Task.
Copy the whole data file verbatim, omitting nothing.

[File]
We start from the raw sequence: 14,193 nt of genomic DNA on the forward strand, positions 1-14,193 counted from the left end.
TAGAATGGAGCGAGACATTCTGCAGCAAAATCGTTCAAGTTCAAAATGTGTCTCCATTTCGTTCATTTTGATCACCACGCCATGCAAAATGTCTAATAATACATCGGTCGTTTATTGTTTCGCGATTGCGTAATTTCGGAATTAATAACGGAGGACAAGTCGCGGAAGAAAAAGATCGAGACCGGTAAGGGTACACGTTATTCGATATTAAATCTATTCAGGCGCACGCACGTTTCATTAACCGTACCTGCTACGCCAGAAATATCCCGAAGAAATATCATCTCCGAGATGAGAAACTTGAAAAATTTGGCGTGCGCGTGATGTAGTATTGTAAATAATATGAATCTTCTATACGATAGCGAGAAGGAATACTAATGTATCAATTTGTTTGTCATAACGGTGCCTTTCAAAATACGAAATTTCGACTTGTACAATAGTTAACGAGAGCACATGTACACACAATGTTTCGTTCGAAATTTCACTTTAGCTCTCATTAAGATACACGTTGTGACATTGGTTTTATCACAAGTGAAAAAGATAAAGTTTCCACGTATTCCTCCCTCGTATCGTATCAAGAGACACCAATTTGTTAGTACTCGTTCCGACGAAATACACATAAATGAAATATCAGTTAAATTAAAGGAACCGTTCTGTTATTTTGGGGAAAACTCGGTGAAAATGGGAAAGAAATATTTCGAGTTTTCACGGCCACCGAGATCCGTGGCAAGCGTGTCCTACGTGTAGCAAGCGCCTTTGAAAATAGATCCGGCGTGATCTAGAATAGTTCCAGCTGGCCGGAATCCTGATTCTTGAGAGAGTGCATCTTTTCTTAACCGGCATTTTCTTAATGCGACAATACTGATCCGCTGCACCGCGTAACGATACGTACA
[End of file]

We start from the raw sequence: 14,193 nt of genomic DNA on the forward strand, positions 1-14,193 counted from the left end.
TAGAATGGAGCGAGACATTCTGCAGCAAAATCGTTCAAGTTCAAAATGTGTCTCCATTTCGTTCATTTTGATCACCACGCCATGCAAAATGTCTAATAATACATCGGTCGTTTATTGTTTCGCGATTGCGTAATTTCGGAATTAATAACGGAGGACAAGTCGCGGAAGAAAAAGATCGAGACCGGTAAGGGTACACGTTATTCGATATTAAATCTATTCAGGCGCACGCACGTTTCATTAACCGTACCTGCTACGCCAGAAATATCCCGAAGAAATATCATCTCCGAGATGAGAAACTTGAAAAATTTGGCGTGCGCGTGATGTAGTATTGTAAATAATATGAATCTTCTATACGATAGCGAGAAGGAATACTAATGTATCAATTTGTTTGTCATAACGGTGCCTTTCAAAATACGAAATTTCGACTTGTACAATAGTTAACGAGAGCACATGTACACACAATGTTTCGTTCGAAATTTCACTTTAGCTCTCATTAAGATACACGTTGTGACATTGGTTTTATCACAAGTGAAAAAGATAAAGTTTCCACGTATTCCTCCCTCGTATCGTATCAAGAGACACCAATTTGTTAGTACTCGTTCCGACGAAATACACATAAATGAAATATCAGTTAAATTAAAGGAACCGTTCTGTTATTTTGGGGAAAACTCGGTGAAAATGGGAAAGAAATATTTCGAGTTTTCACGGCCACCGAGATCCGTGGCAAGCGTGTCCTACGTGTAGCAAGCGCCTTTGAAAATAGATCCGGCGTGATCTAGAATAGTTCCAGCTGGCCGGAATCCTGATTCTTGAGAGAGTGCATCTTTTCTTAACCGGCATTTTCTTAATGCGACAATACTGATCCGCTGCACCGCGTAACGATACGTACA